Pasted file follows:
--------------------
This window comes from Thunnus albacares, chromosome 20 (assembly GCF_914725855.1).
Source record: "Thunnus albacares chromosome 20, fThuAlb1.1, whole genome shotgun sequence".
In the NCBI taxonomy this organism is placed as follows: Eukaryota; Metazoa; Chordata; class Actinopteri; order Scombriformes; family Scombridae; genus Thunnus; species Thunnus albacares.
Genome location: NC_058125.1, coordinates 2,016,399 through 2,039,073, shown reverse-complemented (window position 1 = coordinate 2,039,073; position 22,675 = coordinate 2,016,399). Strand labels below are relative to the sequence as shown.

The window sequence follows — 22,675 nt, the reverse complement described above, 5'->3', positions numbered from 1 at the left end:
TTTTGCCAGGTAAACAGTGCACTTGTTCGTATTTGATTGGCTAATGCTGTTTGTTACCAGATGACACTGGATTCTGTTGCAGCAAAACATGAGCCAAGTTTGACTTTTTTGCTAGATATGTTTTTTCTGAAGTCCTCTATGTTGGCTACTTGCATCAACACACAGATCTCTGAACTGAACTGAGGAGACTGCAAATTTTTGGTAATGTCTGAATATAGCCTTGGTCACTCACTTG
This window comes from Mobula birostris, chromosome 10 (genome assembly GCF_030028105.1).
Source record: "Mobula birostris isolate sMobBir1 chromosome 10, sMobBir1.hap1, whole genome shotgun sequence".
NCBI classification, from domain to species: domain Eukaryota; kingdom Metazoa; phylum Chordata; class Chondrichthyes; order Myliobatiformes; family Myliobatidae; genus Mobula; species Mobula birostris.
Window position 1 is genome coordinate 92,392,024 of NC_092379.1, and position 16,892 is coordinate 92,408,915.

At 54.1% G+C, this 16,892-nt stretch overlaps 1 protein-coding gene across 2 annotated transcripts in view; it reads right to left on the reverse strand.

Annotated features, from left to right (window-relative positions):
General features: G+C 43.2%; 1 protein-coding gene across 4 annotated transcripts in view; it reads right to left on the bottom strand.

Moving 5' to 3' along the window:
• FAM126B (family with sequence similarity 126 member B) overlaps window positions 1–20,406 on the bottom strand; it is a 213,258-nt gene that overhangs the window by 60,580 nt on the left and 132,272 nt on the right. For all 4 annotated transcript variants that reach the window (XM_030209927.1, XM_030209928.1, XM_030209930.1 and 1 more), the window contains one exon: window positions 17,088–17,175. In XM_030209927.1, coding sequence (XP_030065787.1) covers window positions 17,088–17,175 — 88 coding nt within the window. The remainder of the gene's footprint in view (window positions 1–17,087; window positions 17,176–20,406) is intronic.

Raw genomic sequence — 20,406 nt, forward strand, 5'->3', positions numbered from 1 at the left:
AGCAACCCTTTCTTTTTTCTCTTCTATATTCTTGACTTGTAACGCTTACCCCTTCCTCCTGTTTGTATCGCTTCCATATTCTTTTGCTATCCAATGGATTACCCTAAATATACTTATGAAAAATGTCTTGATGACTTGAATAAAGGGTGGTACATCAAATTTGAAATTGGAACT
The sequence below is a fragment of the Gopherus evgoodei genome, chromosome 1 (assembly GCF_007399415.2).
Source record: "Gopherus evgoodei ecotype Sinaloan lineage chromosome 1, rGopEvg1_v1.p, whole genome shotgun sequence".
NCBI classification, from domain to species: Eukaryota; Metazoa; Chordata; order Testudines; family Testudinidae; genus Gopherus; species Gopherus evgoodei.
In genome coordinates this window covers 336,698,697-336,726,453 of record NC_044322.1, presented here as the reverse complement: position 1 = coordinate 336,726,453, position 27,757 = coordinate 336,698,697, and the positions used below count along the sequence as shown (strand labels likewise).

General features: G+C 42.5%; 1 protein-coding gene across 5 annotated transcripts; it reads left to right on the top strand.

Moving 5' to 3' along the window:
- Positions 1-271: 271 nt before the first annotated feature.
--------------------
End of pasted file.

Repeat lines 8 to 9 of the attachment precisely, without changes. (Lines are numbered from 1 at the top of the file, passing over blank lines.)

Source record: "Mobula birostris isolate sMobBir1 chromosome 10, sMobBir1.hap1, whole genome shotgun sequence".
NCBI classification, from domain to species: domain Eukaryota; kingdom Metazoa; phylum Chordata; class Chondrichthyes; order Myliobatiformes; family Myliobatidae; genus Mobula; species Mobula birostris.